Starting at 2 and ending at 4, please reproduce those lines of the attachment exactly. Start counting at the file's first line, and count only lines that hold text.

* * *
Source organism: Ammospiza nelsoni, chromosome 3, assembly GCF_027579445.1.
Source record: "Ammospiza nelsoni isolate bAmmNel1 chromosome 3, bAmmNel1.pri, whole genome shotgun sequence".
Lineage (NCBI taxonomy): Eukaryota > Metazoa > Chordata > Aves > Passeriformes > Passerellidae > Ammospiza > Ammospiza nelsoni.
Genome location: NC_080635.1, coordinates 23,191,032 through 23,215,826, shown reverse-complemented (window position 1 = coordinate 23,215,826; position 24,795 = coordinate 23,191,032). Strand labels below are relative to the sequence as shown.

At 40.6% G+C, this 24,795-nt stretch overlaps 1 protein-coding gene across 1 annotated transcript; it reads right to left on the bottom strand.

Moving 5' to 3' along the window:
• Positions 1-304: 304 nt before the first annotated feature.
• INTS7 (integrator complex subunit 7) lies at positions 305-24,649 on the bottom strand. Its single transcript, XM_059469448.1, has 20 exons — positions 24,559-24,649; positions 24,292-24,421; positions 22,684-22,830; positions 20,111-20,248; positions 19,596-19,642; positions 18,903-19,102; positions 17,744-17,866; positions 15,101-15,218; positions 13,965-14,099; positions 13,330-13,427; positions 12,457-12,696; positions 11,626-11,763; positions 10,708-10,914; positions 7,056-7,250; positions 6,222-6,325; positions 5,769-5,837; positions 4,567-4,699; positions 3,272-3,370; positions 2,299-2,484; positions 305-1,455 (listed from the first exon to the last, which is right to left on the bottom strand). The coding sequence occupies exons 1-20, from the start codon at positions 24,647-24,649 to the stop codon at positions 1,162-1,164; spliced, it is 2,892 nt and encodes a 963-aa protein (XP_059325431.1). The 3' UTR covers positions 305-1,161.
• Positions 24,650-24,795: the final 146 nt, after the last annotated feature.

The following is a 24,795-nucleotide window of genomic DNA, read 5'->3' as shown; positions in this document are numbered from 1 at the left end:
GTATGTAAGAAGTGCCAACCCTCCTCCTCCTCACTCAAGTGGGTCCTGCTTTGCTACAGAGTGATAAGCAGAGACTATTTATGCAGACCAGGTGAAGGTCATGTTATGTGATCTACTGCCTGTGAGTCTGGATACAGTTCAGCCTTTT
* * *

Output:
Source record: "Ammospiza nelsoni isolate bAmmNel1 chromosome 3, bAmmNel1.pri, whole genome shotgun sequence".
Lineage (NCBI taxonomy): Eukaryota > Metazoa > Chordata > Aves > Passeriformes > Passerellidae > Ammospiza > Ammospiza nelsoni.
Genome location: NC_080635.1, coordinates 23,191,032 through 23,215,826, shown reverse-complemented (window position 1 = coordinate 23,215,826; position 24,795 = coordinate 23,191,032). Strand labels below are relative to the sequence as shown.